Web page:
Star Rating: 3.5/5
- Stephen Frears – The Queen, Tamara Drewe, Untitled Lance Armstrong Biopic
- Judi Dench – Shakespeare In Love, My Week With Marilyn, Skyfall, The Best Exotic Marigold Hotel I & II, Spectre
- Michelle Fairley – The Others, Harry Potter VII(i), Game of Thrones, Ironclad II
- Steve Coogan – Tropic Thunder, What Maisie Knew, Northern Soul
- Sophie Kennedy Clark – Dark Shadows, Nymphomaniac
- Sean Mahon – Line of Fire, Reign of the Gargoyles, Dark Shadows
- Charlie Murphy – Love/Hate, 71, Northmen: A Viking Saga
- Alexandre Desplat – Harry Potter VII(i) & (ii), The King’s Speech, The Ides of March, Rust and Bone, Zero Dark Thirty, Suffragette
Take Shelter, My Week With Marilyn and Shadow Dancer had solid premises and the potential to be very good films. Alas, they all shared the characteristics of being flat, lacking in character development, and running out of steam long before the end. It resulted in their latter scenes being overly predictable or trite, or both. Similarly, despite being a decent film, Philomena suffers from the same traits.
Philomena is a British drama set in 2003. The movie is based on the true story of how an elderly Irish lady, Philomena Lee (when young, played by Sophie Kennedy Clark; when old, by Judy Dench), came to find her son, Anthony (when adult, played by Sean Mahon).
Anthony was taken away from Philomena in the 1950s when he was a toddler by the nuns at a Catholic nunnery, while Philomena lived there as punishment for her sin of becoming pregnant outside of wedlock. But now she has the help of a journalist in Martin Sixsmith (Steve Coogan), who has just lost his job as a Labour government advisor and a BBC reporter. He wants to write a story that will reinvigorate his career (as a Russian history author of all things) and helps Philomena to find out what happened to her son.
Philomena’s storyline is straightforward, logical and saddening, yet done with wittiness and dignity. The film wastes little time in getting the two main actors on screen together and moving them in the right direction, which is positive. Quaint Ireland is portrayed in a genial, green way, with cheerful locals down at the local pubbie, while a nasty side of the country is shed light upon by revealing some of the crimes of Catholic nunneries. (Naturally, the particular nunnery involved claim that Philomena distorts the truth and is misleading. As they would.)
Yet, Philomena rapidly feels tired, which is disappointing as one expects more from it. The movie is only 98 minutes long, but it feels longer. All the best jokes are in the trailer, so they lose their panache when said in the film. But in general the humour, which is far from dumb or slapstick, lacks the cutting edge of Woody Allen’s recent Blue Jasmine.
Moreover, Philomena has little character development and, like My Week With Marilyn, none of the characters seem to go anywhere either. This is despite the characters and the movie taking the correct (and predictable) steps towards the film’s (inevitable) conclusion, which is a strange and an unrewarding sensation as a viewer.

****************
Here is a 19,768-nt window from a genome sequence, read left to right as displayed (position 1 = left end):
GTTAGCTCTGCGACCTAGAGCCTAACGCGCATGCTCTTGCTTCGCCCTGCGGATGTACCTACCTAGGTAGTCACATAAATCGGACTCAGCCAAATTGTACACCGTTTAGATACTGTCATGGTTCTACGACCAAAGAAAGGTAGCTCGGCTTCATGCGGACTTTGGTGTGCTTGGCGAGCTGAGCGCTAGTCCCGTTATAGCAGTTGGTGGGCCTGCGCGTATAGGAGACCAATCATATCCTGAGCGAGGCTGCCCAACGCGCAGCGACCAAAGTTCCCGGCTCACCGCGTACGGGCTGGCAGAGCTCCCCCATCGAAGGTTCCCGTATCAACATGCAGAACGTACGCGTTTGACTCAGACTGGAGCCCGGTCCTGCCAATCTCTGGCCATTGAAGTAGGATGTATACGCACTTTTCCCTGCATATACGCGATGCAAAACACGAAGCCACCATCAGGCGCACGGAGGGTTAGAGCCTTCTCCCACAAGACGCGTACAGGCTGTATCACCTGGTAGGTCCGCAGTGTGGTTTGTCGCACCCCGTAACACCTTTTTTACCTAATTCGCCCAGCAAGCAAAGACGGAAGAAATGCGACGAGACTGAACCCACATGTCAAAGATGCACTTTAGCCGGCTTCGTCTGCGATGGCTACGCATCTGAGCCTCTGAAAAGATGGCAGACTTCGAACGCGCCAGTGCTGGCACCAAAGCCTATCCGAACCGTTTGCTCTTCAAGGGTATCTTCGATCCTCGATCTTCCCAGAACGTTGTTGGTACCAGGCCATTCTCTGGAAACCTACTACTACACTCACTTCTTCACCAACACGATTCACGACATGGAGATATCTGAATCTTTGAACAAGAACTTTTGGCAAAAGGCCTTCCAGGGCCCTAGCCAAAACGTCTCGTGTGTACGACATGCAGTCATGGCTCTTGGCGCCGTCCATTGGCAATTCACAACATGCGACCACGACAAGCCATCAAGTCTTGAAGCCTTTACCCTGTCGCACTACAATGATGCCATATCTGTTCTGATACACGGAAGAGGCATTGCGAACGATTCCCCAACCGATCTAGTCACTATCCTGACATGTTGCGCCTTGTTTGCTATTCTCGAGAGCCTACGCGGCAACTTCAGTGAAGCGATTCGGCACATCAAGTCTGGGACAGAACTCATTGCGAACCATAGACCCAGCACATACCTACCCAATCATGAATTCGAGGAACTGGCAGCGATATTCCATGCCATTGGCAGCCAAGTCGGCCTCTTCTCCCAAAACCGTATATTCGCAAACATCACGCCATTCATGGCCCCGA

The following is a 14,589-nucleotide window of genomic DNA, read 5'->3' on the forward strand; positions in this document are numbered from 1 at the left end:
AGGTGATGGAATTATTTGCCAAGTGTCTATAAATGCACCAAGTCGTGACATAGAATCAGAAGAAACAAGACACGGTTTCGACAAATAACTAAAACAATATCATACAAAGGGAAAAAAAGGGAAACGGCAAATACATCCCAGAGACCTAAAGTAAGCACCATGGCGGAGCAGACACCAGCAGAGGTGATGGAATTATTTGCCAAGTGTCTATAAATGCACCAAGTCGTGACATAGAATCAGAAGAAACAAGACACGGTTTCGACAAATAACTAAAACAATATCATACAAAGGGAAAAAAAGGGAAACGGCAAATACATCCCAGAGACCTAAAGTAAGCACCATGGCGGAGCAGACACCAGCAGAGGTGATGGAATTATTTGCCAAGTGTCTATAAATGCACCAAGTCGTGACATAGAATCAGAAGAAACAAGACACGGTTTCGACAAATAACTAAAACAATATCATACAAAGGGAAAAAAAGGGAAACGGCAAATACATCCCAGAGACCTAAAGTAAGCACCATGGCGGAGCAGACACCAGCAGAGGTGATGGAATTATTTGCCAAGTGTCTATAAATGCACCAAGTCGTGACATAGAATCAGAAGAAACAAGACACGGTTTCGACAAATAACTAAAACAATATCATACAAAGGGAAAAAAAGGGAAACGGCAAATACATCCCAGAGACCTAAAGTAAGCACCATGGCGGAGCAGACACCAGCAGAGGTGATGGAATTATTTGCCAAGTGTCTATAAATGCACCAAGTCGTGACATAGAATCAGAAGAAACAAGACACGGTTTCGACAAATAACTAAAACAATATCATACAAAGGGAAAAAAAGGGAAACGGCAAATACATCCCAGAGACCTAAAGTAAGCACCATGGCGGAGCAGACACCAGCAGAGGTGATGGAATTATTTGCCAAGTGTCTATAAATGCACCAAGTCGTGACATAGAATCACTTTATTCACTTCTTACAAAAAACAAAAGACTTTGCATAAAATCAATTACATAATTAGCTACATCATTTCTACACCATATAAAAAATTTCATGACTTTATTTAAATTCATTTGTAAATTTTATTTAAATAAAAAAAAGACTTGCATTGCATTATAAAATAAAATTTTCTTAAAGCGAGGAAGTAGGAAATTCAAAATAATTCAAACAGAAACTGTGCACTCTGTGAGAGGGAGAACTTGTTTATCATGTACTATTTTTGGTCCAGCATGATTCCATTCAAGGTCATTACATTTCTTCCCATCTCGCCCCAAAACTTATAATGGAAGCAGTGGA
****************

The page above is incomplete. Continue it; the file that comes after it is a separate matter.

The lack of character arches is a real pity as some of the characters had the potential to be very interesting. Consequently, the acting lacks meat, even though all of the performances are good. Judi Dench is fine as the quirkily charming, if socially odd Philomena in her old age. But Dench’s performance is undermined by the fact that no-one believes she’s Irish. It does not help that Dench’s accent in the film flips between that of a Dubliner and the Queen’s English. In addition, as Dench is playing a role not too dissimilar to many of her past performances, audiences are invariably reminded that she’s English (in case they needed any reminding).
Steve Coogan plays decently as the disillusioned (and discourteous) man trying to find his way again after becoming unemployed in middle age. And Michelle Fairley, playing in a very different role to the dutiful Lady Catelyn Stark in Game of Thrones, gives a good and amusing performance (with the little screen time she has) in her native Irish accent as the ruthless editor, manipulating all the facts that Martin Sixsmiths relays to her in order to create a more enticing story for her newspaper.
However, arguably the best performance of the film is from Sophie Kennedy Clark, as the young Philomena. In spite of the harsh living conditions in the nunnery, Clark demonstrates a mother’s true happiness when she holds her young son in her arms, as well as a mother’s brokenness when her son is taken away. Like Fairley, Clark is not in the film for very long. But the scenes with her on screen are the only emotional ones in this otherwise quite dull movie.
All-in-all, Philomena is a fine film. The movie provides audiences with a decent insight into the mean, inner workings of Catholic nunneries in Ireland in the 1950s, and has a good cast that deliver their lines well enough. Yet, Philomena lacks energy and runs out of puff long before its running time is over. Likewise, the film’s humour, general flatness, and lack of character development makes viewers feel like they’re cutting meat with a blunt knife. All the key ingredients to Philomena should have been sharper and more engaging as the film’s premise is a fascinating one.